Home HOME Neoplasma 2011 Neoplasma Vol.58, No.2, p.129-134, 2011

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Founded: 1954
ISSN 0028-2685
ISSN 1338-4317 (online)

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Neoplasma Vol.58, No.2, p.129-134, 2011

Title: Coagulation disorders in patients with locally advanced head and neck cancer – should they really be disregarded?

Abstract: The aim of the study was to analyse coagulation disorders in patients with locally advanced cancer of the head and neck (CHN)and with no other clinical cause for coagulation disorders treated with radiation therapy alone or concurrent chemoradiotherapy. We also assessed the duration of disorders in the course of therapy.
The analysed group consisted of 33 patients with locally advanced CHN documented as stage T3 or T4 acc. to the TNM classification. Coagulology tests (activated partial thromboplastic time /APTT/, prothrombin time, fibrinogen concentration, euglobulin lysis time, C – reactive protein and anti–thrombin III concentration, d-dimer level, PAI–1, plasminogen level and plasmin-anti-plasmin assays) were performed before, during and after the completion of treatment.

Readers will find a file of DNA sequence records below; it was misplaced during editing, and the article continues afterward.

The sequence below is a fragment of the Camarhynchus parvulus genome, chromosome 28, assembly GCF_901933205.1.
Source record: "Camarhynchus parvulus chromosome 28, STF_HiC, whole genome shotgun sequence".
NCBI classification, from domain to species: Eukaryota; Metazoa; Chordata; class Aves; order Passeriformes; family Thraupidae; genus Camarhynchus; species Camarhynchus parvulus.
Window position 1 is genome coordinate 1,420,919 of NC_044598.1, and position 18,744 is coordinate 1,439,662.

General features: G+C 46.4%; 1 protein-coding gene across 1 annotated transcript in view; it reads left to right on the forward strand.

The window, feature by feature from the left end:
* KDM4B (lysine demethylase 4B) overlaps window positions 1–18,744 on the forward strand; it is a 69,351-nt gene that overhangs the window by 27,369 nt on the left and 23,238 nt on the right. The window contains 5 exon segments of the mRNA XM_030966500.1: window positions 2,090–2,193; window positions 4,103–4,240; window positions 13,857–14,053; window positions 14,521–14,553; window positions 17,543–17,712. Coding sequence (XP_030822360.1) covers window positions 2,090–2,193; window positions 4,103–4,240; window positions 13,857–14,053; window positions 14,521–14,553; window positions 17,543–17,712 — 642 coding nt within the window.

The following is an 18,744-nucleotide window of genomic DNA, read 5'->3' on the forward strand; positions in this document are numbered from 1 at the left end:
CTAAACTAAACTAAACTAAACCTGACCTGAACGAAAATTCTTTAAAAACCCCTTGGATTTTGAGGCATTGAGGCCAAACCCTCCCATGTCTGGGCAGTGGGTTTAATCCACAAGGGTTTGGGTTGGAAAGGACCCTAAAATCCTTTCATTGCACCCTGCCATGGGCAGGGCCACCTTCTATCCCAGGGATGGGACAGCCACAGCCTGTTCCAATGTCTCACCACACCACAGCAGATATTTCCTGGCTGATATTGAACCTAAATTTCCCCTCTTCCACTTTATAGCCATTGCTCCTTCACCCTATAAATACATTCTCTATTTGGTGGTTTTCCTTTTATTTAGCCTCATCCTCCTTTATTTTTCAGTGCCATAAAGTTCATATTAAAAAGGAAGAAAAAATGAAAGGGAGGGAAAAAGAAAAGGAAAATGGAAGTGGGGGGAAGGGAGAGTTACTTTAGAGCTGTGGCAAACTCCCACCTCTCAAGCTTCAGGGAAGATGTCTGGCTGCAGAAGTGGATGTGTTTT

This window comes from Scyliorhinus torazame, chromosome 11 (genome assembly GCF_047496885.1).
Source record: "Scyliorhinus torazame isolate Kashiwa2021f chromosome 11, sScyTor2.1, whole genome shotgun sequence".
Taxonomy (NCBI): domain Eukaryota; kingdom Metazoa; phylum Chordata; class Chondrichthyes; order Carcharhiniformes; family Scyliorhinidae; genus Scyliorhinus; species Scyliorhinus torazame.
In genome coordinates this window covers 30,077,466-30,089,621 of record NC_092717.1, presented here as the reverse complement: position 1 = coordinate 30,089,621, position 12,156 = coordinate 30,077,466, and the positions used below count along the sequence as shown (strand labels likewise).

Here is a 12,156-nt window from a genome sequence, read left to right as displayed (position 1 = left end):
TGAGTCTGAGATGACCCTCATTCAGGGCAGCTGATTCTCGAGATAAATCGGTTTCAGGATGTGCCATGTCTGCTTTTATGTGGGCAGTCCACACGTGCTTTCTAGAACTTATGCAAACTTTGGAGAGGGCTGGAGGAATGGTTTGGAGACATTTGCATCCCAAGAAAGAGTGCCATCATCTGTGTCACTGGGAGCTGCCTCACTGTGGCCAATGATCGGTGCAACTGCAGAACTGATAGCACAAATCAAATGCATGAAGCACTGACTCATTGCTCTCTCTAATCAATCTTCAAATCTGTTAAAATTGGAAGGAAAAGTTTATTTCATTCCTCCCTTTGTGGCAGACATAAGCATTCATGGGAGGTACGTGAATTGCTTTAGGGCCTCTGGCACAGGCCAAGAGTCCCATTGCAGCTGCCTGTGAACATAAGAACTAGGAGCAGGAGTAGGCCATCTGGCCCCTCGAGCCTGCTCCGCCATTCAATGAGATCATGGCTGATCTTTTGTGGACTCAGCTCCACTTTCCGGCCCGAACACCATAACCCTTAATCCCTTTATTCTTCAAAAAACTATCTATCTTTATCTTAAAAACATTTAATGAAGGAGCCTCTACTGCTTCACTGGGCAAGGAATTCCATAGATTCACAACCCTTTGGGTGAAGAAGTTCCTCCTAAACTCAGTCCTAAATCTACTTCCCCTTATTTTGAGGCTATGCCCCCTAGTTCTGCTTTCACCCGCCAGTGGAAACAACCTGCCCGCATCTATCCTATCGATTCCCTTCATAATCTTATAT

In all cases pre-tratment abnormal fibrinolysis was observed. We observed elevated PAI–1 levels in all blood tests regardless of the treatment stage, while elevated plasminogen concentration and euglobulin lysis time was observed in a majority of tests. Increased PAI-1 level persisted independently of tumor regression during treatment. Half of our patients also presented with a tendency towards shortened APTT. One patient had a significantly higher d-dimer level at the end of the treatment. Decreased APTT was the sole factor influencing overall survial (OS) confirmed in multivariate analysis (Cox’s proportinal hazard model). Despite the occurence of abnormal fibrinolysis and decreased APTT, we did not observe an increased risk of coagulation disorders.
We conclude that among caogulation tests only a decrease in APTT is, at present, a stasistically confirmed predective factor of shorter OS in CHN patients. Autothrombotic prophylactic treatment may be an effective option in this clinical setting. There is need for further studies on large patient groups.

Keywords: Head and neck cancer, radiotherapy, hypercoagulation, coagulopathies
Year: 2011, Volume: 58, Issue: 2 Page From: 129, Page To: 134

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